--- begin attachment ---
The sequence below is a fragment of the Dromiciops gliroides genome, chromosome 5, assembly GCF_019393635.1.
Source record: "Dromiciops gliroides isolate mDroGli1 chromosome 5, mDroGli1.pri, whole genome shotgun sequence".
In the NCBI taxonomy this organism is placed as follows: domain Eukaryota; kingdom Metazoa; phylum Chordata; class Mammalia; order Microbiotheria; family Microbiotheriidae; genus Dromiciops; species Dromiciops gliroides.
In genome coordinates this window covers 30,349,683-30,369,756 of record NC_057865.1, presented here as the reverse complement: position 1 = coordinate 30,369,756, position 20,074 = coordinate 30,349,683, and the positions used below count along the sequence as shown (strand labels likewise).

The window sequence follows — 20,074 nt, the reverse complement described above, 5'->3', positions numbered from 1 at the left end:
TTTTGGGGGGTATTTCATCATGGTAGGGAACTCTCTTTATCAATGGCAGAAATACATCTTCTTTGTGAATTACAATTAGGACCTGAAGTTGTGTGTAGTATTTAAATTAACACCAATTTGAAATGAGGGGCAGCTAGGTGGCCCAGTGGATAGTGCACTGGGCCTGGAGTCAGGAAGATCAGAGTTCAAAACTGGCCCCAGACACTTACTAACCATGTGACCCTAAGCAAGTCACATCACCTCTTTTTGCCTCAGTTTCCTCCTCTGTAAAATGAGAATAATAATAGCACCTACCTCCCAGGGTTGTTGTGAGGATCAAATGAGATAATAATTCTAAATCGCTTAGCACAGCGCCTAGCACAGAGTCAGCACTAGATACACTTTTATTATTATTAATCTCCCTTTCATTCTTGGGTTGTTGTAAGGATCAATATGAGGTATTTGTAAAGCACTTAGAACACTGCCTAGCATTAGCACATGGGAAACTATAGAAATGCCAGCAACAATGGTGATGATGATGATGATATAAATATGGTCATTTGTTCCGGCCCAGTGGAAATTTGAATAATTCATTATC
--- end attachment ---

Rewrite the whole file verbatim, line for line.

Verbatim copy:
The sequence below is a fragment of the Dromiciops gliroides genome, chromosome 5, assembly GCF_019393635.1.
Source record: "Dromiciops gliroides isolate mDroGli1 chromosome 5, mDroGli1.pri, whole genome shotgun sequence".
In the NCBI taxonomy this organism is placed as follows: domain Eukaryota; kingdom Metazoa; phylum Chordata; class Mammalia; order Microbiotheria; family Microbiotheriidae; genus Dromiciops; species Dromiciops gliroides.
In genome coordinates this window covers 30,349,683-30,369,756 of record NC_057865.1, presented here as the reverse complement: position 1 = coordinate 30,369,756, position 20,074 = coordinate 30,349,683, and the positions used below count along the sequence as shown (strand labels likewise).

The window sequence follows — 20,074 nt, the reverse complement described above, 5'->3', positions numbered from 1 at the left end:
TTTTGGGGGGTATTTCATCATGGTAGGGAACTCTCTTTATCAATGGCAGAAATACATCTTCTTTGTGAATTACAATTAGGACCTGAAGTTGTGTGTAGTATTTAAATTAACACCAATTTGAAATGAGGGGCAGCTAGGTGGCCCAGTGGATAGTGCACTGGGCCTGGAGTCAGGAAGATCAGAGTTCAAAACTGGCCCCAGACACTTACTAACCATGTGACCCTAAGCAAGTCACATCACCTCTTTTTGCCTCAGTTTCCTCCTCTGTAAAATGAGAATAATAATAGCACCTACCTCCCAGGGTTGTTGTGAGGATCAAATGAGATAATAATTCTAAATCGCTTAGCACAGCGCCTAGCACAGAGTCAGCACTAGATACACTTTTATTATTATTAATCTCCCTTTCATTCTTGGGTTGTTGTAAGGATCAATATGAGGTATTTGTAAAGCACTTAGAACACTGCCTAGCATTAGCACATGGGAAACTATAGAAATGCCAGCAACAATGGTGATGATGATGATGATATAAATATGGTCATTTGTTCCGGCCCAGTGGAAATTTGAATAATTCATTATC